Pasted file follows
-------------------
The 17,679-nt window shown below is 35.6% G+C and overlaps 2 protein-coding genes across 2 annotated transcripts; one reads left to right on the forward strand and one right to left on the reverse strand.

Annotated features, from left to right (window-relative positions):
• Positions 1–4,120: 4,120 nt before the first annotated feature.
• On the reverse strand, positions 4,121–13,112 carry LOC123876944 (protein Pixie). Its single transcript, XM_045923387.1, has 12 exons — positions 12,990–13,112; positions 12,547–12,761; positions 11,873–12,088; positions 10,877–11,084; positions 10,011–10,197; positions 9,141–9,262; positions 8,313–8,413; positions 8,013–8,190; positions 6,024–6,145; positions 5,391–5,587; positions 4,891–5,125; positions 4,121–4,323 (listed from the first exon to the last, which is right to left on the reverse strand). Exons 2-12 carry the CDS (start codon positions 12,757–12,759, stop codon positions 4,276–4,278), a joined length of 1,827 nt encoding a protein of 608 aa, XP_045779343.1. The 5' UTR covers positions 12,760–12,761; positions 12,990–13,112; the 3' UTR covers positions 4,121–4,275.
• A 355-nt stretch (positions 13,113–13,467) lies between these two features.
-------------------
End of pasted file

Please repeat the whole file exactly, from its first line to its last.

The 17,679-nt window shown below is 35.6% G+C and overlaps 2 protein-coding genes across 2 annotated transcripts; one reads left to right on the forward strand and one right to left on the reverse strand.

Annotated features, from left to right (window-relative positions):
• Positions 1–4,120: 4,120 nt before the first annotated feature.
• On the reverse strand, positions 4,121–13,112 carry LOC123876944 (protein Pixie). Its single transcript, XM_045923387.1, has 12 exons — positions 12,990–13,112; positions 12,547–12,761; positions 11,873–12,088; positions 10,877–11,084; positions 10,011–10,197; positions 9,141–9,262; positions 8,313–8,413; positions 8,013–8,190; positions 6,024–6,145; positions 5,391–5,587; positions 4,891–5,125; positions 4,121–4,323 (listed from the first exon to the last, which is right to left on the reverse strand). Exons 2-12 carry the CDS (start codon positions 12,757–12,759, stop codon positions 4,276–4,278), a joined length of 1,827 nt encoding a protein of 608 aa, XP_045779343.1. The 5' UTR covers positions 12,760–12,761; positions 12,990–13,112; the 3' UTR covers positions 4,121–4,275.
• A 355-nt stretch (positions 13,113–13,467) lies between these two features.